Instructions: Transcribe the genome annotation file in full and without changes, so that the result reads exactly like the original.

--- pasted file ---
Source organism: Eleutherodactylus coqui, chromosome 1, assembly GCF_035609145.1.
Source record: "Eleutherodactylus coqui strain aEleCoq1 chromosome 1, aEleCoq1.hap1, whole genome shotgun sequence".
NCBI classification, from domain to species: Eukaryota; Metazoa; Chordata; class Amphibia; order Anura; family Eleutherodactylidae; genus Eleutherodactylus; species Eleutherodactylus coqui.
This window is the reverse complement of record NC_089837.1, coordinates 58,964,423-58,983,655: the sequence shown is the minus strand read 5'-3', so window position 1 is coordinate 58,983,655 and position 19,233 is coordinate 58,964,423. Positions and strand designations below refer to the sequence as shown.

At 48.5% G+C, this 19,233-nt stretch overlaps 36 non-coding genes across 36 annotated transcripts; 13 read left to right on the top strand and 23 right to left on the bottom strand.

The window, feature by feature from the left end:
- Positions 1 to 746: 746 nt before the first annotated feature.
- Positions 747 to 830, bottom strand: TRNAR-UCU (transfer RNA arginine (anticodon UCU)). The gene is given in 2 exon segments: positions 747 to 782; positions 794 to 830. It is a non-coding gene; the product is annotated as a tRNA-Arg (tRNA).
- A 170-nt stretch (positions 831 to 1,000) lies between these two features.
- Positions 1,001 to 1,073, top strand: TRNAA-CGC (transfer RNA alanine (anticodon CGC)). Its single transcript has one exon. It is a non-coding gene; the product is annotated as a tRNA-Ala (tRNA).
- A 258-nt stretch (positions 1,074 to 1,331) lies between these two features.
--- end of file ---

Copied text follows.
Source organism: Eleutherodactylus coqui, chromosome 1, assembly GCF_035609145.1.
Source record: "Eleutherodactylus coqui strain aEleCoq1 chromosome 1, aEleCoq1.hap1, whole genome shotgun sequence".
NCBI classification, from domain to species: Eukaryota; Metazoa; Chordata; class Amphibia; order Anura; family Eleutherodactylidae; genus Eleutherodactylus; species Eleutherodactylus coqui.
This window is the reverse complement of record NC_089837.1, coordinates 58,964,423-58,983,655: the sequence shown is the minus strand read 5'-3', so window position 1 is coordinate 58,983,655 and position 19,233 is coordinate 58,964,423. Positions and strand designations below refer to the sequence as shown.

At 48.5% G+C, this 19,233-nt stretch overlaps 36 non-coding genes across 36 annotated transcripts; 13 read left to right on the top strand and 23 right to left on the bottom strand.

The window, feature by feature from the left end:
- Positions 1 to 746: 746 nt before the first annotated feature.
- Positions 747 to 830, bottom strand: TRNAR-UCU (transfer RNA arginine (anticodon UCU)). The gene is given in 2 exon segments: positions 747 to 782; positions 794 to 830. It is a non-coding gene; the product is annotated as a tRNA-Arg (tRNA).
- A 170-nt stretch (positions 831 to 1,000) lies between these two features.
- Positions 1,001 to 1,073, top strand: TRNAA-CGC (transfer RNA alanine (anticodon CGC)). Its single transcript has one exon. It is a non-coding gene; the product is annotated as a tRNA-Ala (tRNA).
- A 258-nt stretch (positions 1,074 to 1,331) lies between these two features.